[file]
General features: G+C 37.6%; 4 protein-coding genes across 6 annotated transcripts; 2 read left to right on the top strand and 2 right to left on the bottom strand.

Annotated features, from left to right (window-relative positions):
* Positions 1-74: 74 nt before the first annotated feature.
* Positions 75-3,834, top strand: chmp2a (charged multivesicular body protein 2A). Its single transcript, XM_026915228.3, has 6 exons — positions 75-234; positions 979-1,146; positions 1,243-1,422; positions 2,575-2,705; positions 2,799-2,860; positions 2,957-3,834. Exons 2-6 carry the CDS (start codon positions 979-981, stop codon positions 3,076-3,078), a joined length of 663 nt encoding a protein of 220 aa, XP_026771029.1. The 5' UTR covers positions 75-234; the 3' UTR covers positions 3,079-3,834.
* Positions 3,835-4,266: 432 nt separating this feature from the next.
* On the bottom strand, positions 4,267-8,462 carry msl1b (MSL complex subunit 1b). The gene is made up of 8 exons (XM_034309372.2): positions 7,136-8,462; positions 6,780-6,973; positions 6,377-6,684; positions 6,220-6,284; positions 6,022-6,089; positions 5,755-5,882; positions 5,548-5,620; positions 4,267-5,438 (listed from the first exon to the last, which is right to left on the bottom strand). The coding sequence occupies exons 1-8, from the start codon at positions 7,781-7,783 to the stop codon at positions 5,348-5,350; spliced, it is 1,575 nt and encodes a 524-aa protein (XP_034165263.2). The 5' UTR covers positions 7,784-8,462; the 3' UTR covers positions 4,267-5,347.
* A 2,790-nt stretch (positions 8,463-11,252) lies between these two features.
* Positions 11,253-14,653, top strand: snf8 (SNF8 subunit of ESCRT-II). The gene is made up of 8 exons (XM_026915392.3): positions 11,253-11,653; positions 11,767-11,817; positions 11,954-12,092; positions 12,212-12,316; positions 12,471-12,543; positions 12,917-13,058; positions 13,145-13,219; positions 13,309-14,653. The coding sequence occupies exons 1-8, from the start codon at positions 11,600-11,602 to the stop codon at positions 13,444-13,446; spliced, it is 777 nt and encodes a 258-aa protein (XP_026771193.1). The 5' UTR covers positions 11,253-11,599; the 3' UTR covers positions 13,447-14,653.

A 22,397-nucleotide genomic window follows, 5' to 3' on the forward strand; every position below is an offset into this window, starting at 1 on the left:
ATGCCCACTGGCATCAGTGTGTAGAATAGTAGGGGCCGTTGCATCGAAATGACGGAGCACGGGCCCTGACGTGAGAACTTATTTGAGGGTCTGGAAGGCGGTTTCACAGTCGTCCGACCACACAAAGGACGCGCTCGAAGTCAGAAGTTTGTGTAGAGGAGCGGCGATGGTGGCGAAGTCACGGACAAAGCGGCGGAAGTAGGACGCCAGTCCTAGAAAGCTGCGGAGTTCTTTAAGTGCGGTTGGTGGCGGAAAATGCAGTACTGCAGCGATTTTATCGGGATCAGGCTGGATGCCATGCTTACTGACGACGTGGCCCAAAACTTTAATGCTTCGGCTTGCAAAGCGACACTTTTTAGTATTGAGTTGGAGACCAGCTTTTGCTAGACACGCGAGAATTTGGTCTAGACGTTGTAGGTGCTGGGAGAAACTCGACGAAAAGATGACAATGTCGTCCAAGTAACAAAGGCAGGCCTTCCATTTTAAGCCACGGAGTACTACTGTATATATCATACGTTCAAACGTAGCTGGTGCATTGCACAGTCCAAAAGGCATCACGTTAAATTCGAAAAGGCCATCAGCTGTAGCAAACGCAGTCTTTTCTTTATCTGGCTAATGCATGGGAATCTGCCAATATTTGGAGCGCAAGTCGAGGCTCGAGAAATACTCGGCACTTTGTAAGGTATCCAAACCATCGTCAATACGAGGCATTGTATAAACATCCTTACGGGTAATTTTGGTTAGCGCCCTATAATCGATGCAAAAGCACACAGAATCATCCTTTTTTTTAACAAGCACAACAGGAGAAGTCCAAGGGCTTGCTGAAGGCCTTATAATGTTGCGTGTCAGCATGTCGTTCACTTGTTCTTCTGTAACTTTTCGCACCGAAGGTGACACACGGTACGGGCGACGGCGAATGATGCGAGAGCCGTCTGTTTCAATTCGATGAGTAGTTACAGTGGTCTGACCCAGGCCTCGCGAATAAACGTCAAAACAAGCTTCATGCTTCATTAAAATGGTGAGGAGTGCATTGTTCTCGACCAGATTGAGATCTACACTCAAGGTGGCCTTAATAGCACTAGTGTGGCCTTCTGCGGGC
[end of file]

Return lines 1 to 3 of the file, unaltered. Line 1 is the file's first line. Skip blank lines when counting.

General features: G+C 37.6%; 4 protein-coding genes across 6 annotated transcripts; 2 read left to right on the top strand and 2 right to left on the bottom strand.

Annotated features, from left to right (window-relative positions):
* Positions 1-74: 74 nt before the first annotated feature.